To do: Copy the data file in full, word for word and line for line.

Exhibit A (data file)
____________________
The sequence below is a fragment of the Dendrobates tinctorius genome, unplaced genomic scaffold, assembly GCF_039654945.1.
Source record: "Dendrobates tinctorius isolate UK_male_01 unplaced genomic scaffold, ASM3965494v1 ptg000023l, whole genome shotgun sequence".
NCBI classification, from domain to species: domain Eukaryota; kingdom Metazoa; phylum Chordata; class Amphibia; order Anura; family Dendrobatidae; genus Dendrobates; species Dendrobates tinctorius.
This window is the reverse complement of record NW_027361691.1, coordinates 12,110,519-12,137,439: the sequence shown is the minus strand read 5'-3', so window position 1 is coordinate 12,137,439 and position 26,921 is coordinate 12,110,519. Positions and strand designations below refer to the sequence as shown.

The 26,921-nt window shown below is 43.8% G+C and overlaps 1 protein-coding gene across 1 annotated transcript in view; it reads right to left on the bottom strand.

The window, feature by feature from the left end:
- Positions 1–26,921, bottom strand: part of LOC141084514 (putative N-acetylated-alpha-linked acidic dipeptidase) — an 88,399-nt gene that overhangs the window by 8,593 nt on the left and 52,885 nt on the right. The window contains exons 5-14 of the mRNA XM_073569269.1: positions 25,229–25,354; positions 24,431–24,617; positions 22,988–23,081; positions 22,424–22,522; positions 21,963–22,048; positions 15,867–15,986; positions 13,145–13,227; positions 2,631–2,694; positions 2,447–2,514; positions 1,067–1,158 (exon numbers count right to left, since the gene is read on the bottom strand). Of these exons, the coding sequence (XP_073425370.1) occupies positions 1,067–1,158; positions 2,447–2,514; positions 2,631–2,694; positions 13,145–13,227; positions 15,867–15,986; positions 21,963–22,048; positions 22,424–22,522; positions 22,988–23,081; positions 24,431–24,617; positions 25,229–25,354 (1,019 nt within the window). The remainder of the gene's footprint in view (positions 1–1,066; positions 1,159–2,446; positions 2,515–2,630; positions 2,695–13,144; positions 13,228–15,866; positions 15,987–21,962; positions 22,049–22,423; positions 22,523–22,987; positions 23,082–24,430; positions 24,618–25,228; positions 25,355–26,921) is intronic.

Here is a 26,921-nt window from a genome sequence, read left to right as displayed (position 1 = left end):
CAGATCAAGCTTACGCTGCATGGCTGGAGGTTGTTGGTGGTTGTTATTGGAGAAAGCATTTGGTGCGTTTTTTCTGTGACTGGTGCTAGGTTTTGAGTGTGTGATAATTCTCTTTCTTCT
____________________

The sequence below is a fragment of the Dendrobates tinctorius genome, unplaced genomic scaffold, assembly GCF_039654945.1.
Source record: "Dendrobates tinctorius isolate UK_male_01 unplaced genomic scaffold, ASM3965494v1 ptg000023l, whole genome shotgun sequence".
NCBI classification, from domain to species: domain Eukaryota; kingdom Metazoa; phylum Chordata; class Amphibia; order Anura; family Dendrobatidae; genus Dendrobates; species Dendrobates tinctorius.
This window is the reverse complement of record NW_027361691.1, coordinates 12,110,519-12,137,439: the sequence shown is the minus strand read 5'-3', so window position 1 is coordinate 12,137,439 and position 26,921 is coordinate 12,110,519. Positions and strand designations below refer to the sequence as shown.

The 26,921-nt window shown below is 43.8% G+C and overlaps 1 protein-coding gene across 1 annotated transcript in view; it reads right to left on the bottom strand.

The window, feature by feature from the left end:
- Positions 1–26,921, bottom strand: part of LOC141084514 (putative N-acetylated-alpha-linked acidic dipeptidase) — an 88,399-nt gene that overhangs the window by 8,593 nt on the left and 52,885 nt on the right. The window contains exons 5-14 of the mRNA XM_073569269.1: positions 25,229–25,354; positions 24,431–24,617; positions 22,988–23,081; positions 22,424–22,522; positions 21,963–22,048; positions 15,867–15,986; positions 13,145–13,227; positions 2,631–2,694; positions 2,447–2,514; positions 1,067–1,158 (exon numbers count right to left, since the gene is read on the bottom strand). Of these exons, the coding sequence (XP_073425370.1) occupies positions 1,067–1,158; positions 2,447–2,514; positions 2,631–2,694; positions 13,145–13,227; positions 15,867–15,986; positions 21,963–22,048; positions 22,424–22,522; positions 22,988–23,081; positions 24,431–24,617; positions 25,229–25,354 (1,019 nt within the window). The remainder of the gene's footprint in view (positions 1–1,066; positions 1,159–2,446; positions 2,515–2,630; positions 2,695–13,144; positions 13,228–15,866; positions 15,987–21,962; positions 22,049–22,423; positions 22,523–22,987; positions 23,082–24,430; positions 24,618–25,228; positions 25,355–26,921) is intronic.

Here is a 26,921-nt window from a genome sequence, read left to right as displayed (position 1 = left end):
CAGATCAAGCTTACGCTGCATGGCTGGAGGTTGTTGGTGGTTGTTATTGGAGAAAGCATTTGGTGCGTTTTTTCTGTGACTGGTGCTAGGTTTTGAGTGTGTGATAATTCTCTTTCTTCT